• Crepitations or Grating sensation
  • Giving way
  • Swelling around the knee cap

Risk Factors:

  • Female gender
  • Iliotibial band syndrome (ITB syndrome)
  • Training: Long distance running, training on hard surfaces, hills, stairs

Note: it is important to remember that muscle dysfunction and repetitive loading of the Patellofemoral joint rather than fixed biomechanical factors and the major contributors to PFPS(Baker and Juhn 2000) and so there is a lot that can be done to help.

Prognosis: Depends on co-existing conditions, but poor if causative/aggravating factors and not addressed. If symptoms have been there for over 12 months you will have a poorer prognosis but do lose heart, it can get a lot better, you just need to persevere and stick at it 🙂

Test yourself! To see how stable your hips are.

Self Treatment:

Exercises:



Bridge - increase leg strength, glute activation and decrease back pain.Bridge - increase leg strength, glute activation and decrease back pain. improve your athletic and sporting performance with stronger posterior muscle strength and activation1. Single leg bridges: 

Action: 10 x 3-5 second holds on each leg.

Tip: alternate legs and switch your core on.

 

 

Heel raised squat for VMO and glute activation for knee pain

2. Decline mini squats:

This squat is great for VMO (your inner quad) activation but it also increase glute activation. I have used a phone book here just to show that you can use anything at all that is 1-2 inches.

Action: Do not push into pain (if it is sore, don’t go as low), you do not need to go below parallel. Squat like you are going to sit down in a chair and do not let your knees go past your toes.

Perform 3 sets of 12, nice, slow and controlled.

Tip: look up to the top of the wall to help your balance.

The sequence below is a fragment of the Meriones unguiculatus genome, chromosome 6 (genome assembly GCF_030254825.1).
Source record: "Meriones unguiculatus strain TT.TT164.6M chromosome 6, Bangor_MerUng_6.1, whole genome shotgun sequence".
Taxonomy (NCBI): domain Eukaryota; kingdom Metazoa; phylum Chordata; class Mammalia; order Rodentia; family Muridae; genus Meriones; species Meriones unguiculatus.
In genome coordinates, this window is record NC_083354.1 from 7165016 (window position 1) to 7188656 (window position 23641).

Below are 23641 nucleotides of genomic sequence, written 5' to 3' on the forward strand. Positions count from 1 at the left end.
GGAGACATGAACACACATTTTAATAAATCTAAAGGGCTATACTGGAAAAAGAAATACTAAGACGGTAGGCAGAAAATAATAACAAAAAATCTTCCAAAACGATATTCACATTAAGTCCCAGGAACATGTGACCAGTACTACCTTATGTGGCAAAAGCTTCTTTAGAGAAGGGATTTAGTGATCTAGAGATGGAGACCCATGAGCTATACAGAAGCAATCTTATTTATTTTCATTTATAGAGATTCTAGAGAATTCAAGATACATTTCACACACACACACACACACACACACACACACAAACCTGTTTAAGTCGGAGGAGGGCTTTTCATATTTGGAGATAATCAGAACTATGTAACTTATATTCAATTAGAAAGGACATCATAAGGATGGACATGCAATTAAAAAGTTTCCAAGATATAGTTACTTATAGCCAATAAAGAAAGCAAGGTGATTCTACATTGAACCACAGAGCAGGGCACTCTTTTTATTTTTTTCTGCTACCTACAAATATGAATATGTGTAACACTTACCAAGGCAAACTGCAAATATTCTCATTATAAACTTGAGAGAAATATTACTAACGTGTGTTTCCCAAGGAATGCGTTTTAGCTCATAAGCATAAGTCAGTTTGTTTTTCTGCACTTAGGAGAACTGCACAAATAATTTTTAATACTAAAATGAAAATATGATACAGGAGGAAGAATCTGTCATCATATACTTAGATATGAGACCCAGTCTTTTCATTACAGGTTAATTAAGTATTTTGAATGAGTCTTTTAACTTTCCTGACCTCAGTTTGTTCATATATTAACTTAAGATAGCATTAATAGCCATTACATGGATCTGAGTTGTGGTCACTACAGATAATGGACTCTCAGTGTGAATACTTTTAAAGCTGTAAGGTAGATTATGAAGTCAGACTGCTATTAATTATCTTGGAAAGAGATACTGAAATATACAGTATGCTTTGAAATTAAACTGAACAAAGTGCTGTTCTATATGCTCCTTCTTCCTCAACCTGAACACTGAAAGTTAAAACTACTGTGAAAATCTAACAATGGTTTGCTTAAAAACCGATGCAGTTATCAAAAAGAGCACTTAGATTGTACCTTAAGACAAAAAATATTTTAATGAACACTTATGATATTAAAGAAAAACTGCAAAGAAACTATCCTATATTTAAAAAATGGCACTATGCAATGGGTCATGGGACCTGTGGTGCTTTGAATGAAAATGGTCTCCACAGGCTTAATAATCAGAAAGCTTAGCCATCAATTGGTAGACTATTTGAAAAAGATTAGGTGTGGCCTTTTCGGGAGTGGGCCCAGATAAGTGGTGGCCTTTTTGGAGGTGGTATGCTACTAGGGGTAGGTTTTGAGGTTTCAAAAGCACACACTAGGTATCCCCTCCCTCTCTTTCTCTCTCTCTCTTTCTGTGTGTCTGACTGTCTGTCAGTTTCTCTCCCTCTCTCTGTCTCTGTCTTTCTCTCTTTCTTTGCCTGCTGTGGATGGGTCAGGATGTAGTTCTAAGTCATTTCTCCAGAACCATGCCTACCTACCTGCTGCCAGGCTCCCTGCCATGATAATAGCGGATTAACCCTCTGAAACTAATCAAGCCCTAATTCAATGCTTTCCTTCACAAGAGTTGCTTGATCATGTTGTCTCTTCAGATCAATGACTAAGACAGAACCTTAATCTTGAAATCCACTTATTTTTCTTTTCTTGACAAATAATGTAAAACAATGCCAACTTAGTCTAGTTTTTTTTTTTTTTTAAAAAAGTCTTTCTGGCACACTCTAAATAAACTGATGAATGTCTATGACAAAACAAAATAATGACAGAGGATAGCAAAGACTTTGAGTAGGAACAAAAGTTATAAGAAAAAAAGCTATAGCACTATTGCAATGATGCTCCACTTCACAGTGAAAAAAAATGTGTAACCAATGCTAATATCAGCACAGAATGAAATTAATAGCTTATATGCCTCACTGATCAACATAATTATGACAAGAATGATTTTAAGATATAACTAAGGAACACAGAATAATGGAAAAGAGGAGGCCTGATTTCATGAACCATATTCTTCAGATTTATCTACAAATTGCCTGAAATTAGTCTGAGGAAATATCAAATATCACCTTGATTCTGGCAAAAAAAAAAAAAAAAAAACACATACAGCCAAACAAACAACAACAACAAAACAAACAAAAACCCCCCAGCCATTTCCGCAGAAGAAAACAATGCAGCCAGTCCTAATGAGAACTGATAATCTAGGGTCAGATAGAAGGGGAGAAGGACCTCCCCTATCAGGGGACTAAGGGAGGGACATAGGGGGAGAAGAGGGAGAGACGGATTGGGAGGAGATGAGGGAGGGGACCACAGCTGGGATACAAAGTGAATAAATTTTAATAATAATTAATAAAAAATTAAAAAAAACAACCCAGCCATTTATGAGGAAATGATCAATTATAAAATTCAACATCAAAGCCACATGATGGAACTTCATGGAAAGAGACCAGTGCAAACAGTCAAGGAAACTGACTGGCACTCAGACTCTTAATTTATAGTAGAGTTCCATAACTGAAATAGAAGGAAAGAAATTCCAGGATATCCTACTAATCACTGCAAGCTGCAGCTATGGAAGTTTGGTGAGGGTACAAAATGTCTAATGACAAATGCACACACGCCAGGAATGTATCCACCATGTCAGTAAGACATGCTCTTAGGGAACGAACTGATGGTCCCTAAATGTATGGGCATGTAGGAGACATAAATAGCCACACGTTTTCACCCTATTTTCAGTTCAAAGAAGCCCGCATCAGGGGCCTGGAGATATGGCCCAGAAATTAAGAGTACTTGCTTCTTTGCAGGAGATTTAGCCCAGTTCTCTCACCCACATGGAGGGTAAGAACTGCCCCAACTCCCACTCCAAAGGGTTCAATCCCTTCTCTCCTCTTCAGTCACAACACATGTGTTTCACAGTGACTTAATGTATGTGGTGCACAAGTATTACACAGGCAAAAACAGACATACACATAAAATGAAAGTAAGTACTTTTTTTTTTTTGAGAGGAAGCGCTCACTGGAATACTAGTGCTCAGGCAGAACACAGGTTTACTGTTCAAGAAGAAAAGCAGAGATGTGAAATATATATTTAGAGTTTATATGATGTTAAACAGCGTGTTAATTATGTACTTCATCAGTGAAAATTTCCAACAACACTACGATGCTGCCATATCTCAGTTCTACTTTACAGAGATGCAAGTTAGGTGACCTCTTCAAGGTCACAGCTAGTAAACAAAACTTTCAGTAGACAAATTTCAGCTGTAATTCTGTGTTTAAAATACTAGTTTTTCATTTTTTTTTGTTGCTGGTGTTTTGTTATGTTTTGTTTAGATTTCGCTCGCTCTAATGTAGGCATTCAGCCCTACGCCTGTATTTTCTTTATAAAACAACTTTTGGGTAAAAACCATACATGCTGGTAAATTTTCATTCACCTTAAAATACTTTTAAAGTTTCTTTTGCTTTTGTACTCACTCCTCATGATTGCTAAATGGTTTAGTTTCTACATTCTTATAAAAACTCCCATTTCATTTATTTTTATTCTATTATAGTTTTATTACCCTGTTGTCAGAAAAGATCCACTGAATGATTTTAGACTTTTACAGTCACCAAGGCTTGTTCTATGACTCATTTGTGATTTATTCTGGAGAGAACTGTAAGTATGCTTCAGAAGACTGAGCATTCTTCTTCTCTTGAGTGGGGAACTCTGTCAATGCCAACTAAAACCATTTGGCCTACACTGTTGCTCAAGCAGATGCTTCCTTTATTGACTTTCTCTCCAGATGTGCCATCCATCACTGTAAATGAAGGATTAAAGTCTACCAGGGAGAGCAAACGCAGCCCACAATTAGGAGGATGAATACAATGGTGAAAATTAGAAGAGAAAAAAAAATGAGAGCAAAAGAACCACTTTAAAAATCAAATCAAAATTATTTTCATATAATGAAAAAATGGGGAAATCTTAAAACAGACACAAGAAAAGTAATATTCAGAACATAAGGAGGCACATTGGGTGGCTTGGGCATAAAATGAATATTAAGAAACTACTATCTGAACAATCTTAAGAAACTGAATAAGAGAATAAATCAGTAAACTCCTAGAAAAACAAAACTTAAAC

Foam roller for ITB syndrome, knee pain

3. Foam roller: These are great. If you haven’t got one, get one! (A reasonably dense Foam Roller preferably)

Roll all the way from the knee to the hip, making sure you do it slowly.

Spend 2 minutes on the side as shown and then 2 minutes on the front/quads.

Tip: try to keep your feet off the ground and DO NOT LET PAIN PUT YOU OFF, it will get easier.

 

 

Clam exercise plus - gluteus medius strengthening, pelvic stability, leg strength4. Clams:

Lying on your side as shown. keeping your ankles together, lift your top knee 20cm, then lower down again (don’t drop it!)

Goal = 1 set of 50, if you are doing them right, you will need to build up to this.

Tip: Keep your top elbow down on the ground and hips rolled forward.

 

 

Hip flexor and quads stretch to decrease back pain, improve posture. great exercise from a trained Physiotherapist5. Quads stretch:

Hold this stretch for 1 minute.

You may need to put a cushion or towel under the planted knee!

Tip: you do not need to lunge forward, to add more stretch, tuck your bum in under you or put back foot up on something (eg. wall or foam roller).

Note: if this hurts the knee (even with padding) then stop doing it and wait a couple of weeks before building it in.

 

Do these exercises two times daily.

 

 

Other things that may help:

  • Brace: while rehabbing your knee, a brace can help keep you moving, such as a Patella Tracker
  • Orthotics: the use of Orthotics reduces PFPS in the short to medium term and addresses bio-mechanic deficiencies on the foot.
  • Ice: after exercise, after a long day or when there is any pain ice minutes for 10 -15 at a time (no longer).
  • Rest, give it a couple of weeks rest. this gives you a great time to get a head start on the exercises and really start the rehab off well.
  • Altering training: shorter distance, get off hard surfaces, cross-train.
  • footwear: throw out old shoes, stay away from shoes with poor support eg: Flip-Flops, jandals, sandals, slippers.

Often it is not the knees fault all this pain and discomfort happens, so to treat this condition it is important to look above (quads, ITB, hip) and below (foot, calf).

Follow this advice for at least 12 weeks (yes three months, you NEED to be serious about this to decrease the risk of early knee arthritis and ongoing pain.)

If you have any questions feel free to comment below.

Please share, comment, follow and let me know how you get on!

 

You may also like:

Lower Limb rehab

Glute activation, the missing link

Quick stability and balance test

A good research paper if you want more info on PFPS research